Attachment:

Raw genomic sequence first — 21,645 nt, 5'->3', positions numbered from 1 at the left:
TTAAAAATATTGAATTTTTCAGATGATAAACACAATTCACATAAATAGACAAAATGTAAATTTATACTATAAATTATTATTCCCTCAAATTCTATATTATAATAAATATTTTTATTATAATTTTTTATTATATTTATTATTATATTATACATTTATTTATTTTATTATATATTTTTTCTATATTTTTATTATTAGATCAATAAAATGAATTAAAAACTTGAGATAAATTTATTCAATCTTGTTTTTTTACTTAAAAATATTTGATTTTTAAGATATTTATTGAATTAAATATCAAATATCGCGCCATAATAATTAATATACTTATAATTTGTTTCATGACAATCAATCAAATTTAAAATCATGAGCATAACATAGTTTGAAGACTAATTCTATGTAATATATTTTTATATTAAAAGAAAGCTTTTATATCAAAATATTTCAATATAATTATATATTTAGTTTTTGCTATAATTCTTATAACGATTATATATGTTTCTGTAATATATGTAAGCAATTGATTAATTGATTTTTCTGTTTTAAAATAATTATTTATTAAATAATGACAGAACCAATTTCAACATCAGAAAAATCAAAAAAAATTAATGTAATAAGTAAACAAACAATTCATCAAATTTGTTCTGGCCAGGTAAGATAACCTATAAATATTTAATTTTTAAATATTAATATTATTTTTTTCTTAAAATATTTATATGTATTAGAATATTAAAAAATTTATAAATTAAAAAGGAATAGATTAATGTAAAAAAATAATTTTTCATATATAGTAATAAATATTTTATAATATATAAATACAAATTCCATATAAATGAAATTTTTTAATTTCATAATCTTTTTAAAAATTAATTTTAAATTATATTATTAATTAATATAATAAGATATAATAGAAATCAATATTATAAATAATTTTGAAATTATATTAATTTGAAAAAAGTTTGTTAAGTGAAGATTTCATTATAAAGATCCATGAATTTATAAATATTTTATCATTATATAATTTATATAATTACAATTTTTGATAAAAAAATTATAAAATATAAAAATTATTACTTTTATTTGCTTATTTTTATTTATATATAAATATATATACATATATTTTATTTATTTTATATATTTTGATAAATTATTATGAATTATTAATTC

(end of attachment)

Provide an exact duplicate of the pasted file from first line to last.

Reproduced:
Raw genomic sequence first — 21,645 nt, 5'->3', positions numbered from 1 at the left:
TTAAAAATATTGAATTTTTCAGATGATAAACACAATTCACATAAATAGACAAAATGTAAATTTATACTATAAATTATTATTCCCTCAAATTCTATATTATAATAAATATTTTTATTATAATTTTTTATTATATTTATTATTATATTATACATTTATTTATTTTATTATATATTTTTTCTATATTTTTATTATTAGATCAATAAAATGAATTAAAAACTTGAGATAAATTTATTCAATCTTGTTTTTTTACTTAAAAATATTTGATTTTTAAGATATTTATTGAATTAAATATCAAATATCGCGCCATAATAATTAATATACTTATAATTTGTTTCATGACAATCAATCAAATTTAAAATCATGAGCATAACATAGTTTGAAGACTAATTCTATGTAATATATTTTTATATTAAAAGAAAGCTTTTATATCAAAATATTTCAATATAATTATATATTTAGTTTTTGCTATAATTCTTATAACGATTATATATGTTTCTGTAATATATGTAAGCAATTGATTAATTGATTTTTCTGTTTTAAAATAATTATTTATTAAATAATGACAGAACCAATTTCAACATCAGAAAAATCAAAAAAAATTAATGTAATAAGTAAACAAACAATTCATCAAATTTGTTCTGGCCAGGTAAGATAACCTATAAATATTTAATTTTTAAATATTAATATTATTTTTTTCTTAAAATATTTATATGTATTAGAATATTAAAAAATTTATAAATTAAAAAGGAATAGATTAATGTAAAAAAATAATTTTTCATATATAGTAATAAATATTTTATAATATATAAATACAAATTCCATATAAATGAAATTTTTTAATTTCATAATCTTTTTAAAAATTAATTTTAAATTATATTATTAATTAATATAATAAGATATAATAGAAATCAATATTATAAATAATTTTGAAATTATATTAATTTGAAAAAAGTTTGTTAAGTGAAGATTTCATTATAAAGATCCATGAATTTATAAATATTTTATCATTATATAATTTATATAATTACAATTTTTGATAAAAAAATTATAAAATATAAAAATTATTACTTTTATTTGCTTATTTTTATTTATATATAAATATATATACATATATTTTATTTATTTTATATATTTTGATAAATTATTATGAATTATTAATTC